Not many players who have won the UK Championship and the Masters could be considered under-achievers.
Matthew Stevens turns 40 today and may well add to his tally of silverware in what remains of his career. But the Welshman admits that he could have captured more of snooker’s biggest titles during his prime years.
One of the most talented players of his generation, Stevens turned pro in 1994 and by the age of 22 he had contested two finals at the UK Championship, one at the World Championship and landed the Masters crown, beating Ken Doherty 10-8 in the memorable 2000 final.
In 2003 he won his only ranking title, winning the UK final in York against Stephen Hendry by a 10-8 scoreline.
Stevens contested another World final in 2005 and led Shaun Murphy after the first day but eventually lost 18-16; the match following a similar pattern to his Crucible clash with Mark Williams five years earlier. He was also a semi-finalist in Sheffield in 2001, 2002, 2004 and 2012.
He has won non-ranking events including the Scottish Masters, Northern Ireland Trophy and Championship League.
But Stevens and his many supporters could be forgiven for wishing he had produced his best form more often at the business end.
“I have under-achieved,” said the Carmarthen cueman as he looked back on the past two decades. “I have produced good snooker in the big tournaments. I have lost a lot of finals including two UK Championship and two World Championship. I have won tournaments as well. All you can do is your best and I have tried that.
“I don’t see why I can’t still win tournaments and get back into the top 16. Look at Mark King and Anthony Hamilton, they have proved that you can win tournaments in your 40s, and I have got years on those two.”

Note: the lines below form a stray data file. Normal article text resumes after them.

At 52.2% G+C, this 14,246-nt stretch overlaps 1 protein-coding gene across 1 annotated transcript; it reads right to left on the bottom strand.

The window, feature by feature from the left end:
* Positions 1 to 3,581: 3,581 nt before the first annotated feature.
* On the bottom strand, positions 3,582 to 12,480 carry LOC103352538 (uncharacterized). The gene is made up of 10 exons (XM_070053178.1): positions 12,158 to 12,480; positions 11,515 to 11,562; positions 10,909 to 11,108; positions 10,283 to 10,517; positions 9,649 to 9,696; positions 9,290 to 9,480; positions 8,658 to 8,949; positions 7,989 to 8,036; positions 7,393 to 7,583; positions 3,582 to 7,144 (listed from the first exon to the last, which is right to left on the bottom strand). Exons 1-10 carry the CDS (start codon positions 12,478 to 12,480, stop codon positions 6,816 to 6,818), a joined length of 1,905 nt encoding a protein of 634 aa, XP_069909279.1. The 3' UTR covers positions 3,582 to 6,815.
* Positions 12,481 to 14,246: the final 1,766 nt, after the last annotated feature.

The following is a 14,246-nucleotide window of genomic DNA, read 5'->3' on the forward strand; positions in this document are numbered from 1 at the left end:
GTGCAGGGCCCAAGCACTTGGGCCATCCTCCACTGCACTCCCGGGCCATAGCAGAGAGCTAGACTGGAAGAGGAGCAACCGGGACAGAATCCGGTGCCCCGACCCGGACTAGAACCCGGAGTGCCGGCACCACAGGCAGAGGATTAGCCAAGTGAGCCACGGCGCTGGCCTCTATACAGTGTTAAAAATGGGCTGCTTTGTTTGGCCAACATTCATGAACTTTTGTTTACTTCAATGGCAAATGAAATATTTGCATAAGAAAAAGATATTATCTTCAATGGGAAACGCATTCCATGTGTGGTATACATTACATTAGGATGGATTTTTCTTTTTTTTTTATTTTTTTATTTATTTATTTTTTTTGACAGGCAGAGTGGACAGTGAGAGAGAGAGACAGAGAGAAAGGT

He may not have reached the quarter-finals of a ranking event for three years, but Stevens has shown signs of a return to form. At last month’s China Championship he beat the likes of Mark Allen and Thepchaiya Un-Nooh to reach the last 16, then led Li Hang 4-3 but lost 5-4.
Stevens beat Mark Williams to reach the last 16 at the Crucible two years ago
“I was disappointed to lose that match,” said the world number 49, who was ranked fourth in 2005/06. “It’s difficult. If you lose matches you will drop quickly. But you only need one good week to jump back up. I actually felt as if I was close to winning the event in China, if I had beaten Li Hang then who knows? You win £150,000 and you’re not far off the top 16. I feel that one big week could happen. I have still got three or four good years left in me.
“If you win matches it breeds confidence. It’s early in the season and I haven’t really practised much but I have got a few matches under my belt and I’m hitting the ball nicely. I will be working harder in practice as the season goes on and getting back in the gym. I stopped smoking in January and since then I’ve put a bit of the weight back on. It’s a long run of events now until Christmas and hopefully there’s a lot of money to be made.
“Practice is harder, but I love competing in the bigger events. It was great to play on the main table in Guangzhou, that’s the kind of occasion which makes me want to keep going.”
Watch Stevens and all the top stars play in big tournaments in the UK this season, starting at the English Open in Barnsley next month. For details of an incredible ticket offer click here.